Most international private medical insurance (IPMI) providers are acutely aware that the expatriate community is, by and large, seasoned with an incredibly strong online presence across social networks and the blogosphere.
It is no surprise, then, that more and more IPMI business is beingtransacted via the internet, which presents providers with the question of how best to utilise their website.
Hence, providers are now beginning to move away from the static, ‘shop window’ approach, instead integrating aspects of automation in order to deliver their policy holders ever more functionality and interactivity. The question remains, though, as to how far this online automation should go.
Harnessing the considerable online expatriate presence to utilise the internet as a vehicle for automation has a number of advantages. Aside from being notably quicker, online automation also resolves the potentially problematic issue of time differences.
Wherever the client is, providing they have an internet connection, they can be afforded immediate access to their policy details and other online administration facilities.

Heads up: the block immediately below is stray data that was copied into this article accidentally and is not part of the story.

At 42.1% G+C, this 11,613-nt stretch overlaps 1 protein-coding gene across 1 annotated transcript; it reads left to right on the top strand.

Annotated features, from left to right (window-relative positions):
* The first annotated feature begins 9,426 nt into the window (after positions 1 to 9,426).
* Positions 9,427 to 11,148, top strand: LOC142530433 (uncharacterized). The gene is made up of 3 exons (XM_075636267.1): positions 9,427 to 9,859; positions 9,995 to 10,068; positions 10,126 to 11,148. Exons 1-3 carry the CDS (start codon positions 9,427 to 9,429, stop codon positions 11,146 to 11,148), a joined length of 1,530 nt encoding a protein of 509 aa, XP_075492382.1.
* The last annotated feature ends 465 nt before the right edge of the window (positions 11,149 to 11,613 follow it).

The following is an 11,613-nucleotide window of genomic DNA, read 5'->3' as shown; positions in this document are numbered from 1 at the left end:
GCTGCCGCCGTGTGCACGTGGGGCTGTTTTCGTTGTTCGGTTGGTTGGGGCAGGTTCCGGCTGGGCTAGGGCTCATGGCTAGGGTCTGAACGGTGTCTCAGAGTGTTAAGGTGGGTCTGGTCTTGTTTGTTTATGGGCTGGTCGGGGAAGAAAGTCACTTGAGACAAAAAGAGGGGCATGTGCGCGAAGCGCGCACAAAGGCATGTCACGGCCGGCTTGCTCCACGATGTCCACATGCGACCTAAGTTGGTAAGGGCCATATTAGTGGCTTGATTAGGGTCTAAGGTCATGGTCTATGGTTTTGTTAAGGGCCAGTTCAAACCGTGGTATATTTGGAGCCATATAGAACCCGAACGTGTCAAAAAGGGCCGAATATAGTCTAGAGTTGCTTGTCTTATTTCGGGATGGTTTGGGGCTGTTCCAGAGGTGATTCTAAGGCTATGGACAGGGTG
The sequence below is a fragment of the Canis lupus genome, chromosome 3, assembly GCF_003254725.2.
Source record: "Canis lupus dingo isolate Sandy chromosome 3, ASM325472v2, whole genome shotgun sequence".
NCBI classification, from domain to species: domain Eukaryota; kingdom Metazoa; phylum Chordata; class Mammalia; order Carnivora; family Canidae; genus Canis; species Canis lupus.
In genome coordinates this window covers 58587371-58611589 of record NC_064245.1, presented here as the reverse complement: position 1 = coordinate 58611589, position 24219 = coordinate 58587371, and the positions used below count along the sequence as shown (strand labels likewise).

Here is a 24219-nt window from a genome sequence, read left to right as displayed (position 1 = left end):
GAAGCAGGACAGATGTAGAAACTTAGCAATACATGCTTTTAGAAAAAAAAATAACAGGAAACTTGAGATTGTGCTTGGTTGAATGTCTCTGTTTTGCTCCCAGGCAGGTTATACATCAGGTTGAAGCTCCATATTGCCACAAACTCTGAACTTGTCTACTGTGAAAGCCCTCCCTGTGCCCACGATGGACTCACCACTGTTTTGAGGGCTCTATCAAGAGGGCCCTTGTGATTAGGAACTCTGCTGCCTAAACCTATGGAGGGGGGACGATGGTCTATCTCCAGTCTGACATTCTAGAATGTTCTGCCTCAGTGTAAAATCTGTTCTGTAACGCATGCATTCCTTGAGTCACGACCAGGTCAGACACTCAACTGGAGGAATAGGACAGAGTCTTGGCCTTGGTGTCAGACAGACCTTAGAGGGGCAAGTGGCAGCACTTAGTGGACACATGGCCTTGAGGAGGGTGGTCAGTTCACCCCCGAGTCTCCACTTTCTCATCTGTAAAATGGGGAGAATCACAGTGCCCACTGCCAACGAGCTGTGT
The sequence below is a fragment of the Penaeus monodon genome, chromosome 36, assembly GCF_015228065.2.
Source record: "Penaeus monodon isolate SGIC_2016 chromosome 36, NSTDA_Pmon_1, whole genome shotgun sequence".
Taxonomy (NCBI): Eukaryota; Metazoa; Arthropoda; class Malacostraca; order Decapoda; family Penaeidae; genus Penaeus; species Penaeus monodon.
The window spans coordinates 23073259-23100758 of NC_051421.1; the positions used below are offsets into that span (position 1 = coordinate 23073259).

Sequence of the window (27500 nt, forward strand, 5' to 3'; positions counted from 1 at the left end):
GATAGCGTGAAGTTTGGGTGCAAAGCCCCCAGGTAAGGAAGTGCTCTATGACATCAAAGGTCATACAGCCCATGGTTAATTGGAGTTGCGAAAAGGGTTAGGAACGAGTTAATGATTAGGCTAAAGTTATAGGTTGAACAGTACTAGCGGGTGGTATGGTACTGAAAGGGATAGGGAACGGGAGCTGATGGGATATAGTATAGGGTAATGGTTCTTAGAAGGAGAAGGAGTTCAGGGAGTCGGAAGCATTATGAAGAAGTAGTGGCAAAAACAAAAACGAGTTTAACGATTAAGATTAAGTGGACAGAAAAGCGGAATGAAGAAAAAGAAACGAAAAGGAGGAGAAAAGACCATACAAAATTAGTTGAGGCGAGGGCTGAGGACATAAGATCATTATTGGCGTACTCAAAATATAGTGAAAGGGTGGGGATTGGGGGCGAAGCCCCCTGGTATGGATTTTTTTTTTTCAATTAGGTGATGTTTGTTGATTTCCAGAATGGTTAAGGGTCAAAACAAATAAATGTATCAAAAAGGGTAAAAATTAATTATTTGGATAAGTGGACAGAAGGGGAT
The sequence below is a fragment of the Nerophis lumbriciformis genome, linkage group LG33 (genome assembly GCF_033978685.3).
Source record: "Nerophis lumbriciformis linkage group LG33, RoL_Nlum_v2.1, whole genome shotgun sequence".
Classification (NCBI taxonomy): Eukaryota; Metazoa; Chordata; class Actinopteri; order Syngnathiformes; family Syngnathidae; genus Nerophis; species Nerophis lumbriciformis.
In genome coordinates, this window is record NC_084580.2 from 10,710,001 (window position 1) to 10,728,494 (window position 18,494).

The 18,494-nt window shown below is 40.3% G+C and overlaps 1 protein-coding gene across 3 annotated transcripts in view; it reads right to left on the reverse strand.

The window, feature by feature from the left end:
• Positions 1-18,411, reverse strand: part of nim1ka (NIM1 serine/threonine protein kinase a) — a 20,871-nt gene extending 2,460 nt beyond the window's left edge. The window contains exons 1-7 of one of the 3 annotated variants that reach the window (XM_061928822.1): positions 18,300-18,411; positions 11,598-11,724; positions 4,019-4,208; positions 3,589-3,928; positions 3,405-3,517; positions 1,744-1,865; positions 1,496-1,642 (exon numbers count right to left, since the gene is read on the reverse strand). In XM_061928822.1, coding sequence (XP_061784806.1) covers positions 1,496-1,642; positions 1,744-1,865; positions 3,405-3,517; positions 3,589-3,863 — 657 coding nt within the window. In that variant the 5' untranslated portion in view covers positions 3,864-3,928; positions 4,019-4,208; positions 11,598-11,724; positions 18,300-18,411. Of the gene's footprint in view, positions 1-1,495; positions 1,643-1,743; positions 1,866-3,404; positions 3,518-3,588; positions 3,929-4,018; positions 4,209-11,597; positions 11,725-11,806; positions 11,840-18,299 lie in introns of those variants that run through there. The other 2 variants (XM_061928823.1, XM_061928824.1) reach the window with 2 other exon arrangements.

When decisions can be made quickly, answers to queries and issues can be communicated back to clients almost immediately.
Due to these advantages, customers are understandably keen for providers to initiate these enhancements. Speaking to a William Russell claims survey, one customer wrote: “I would like to see the claims system available online as it will reduce the amount of papers and postage needed to settle claims. Granted, there may be an element of fraud, but I’m sure it won’t outweigh the benefits.”
This growing customer demand has necessitated many providers having to update their IT systems, driving some to completely replace their entire system, while others opting to supplement their existing technology with enhanced web integration capabilities.
Of course, these changes can be costly, and entail a considerable time investment in terms of planning and testing prior to release. In the current market, though, such investment has become essential for providers to remain competitive. One particular challenge for the IPMI industry is that of fraud, which is widely expected to increase as more policy holders are able to submit their claims online.
Traditionally, providers have insisted upon receiving the original invoices for each and every claim submitted. But the shift towards an online claims system now means the acceptance of scanned copies of invoices.
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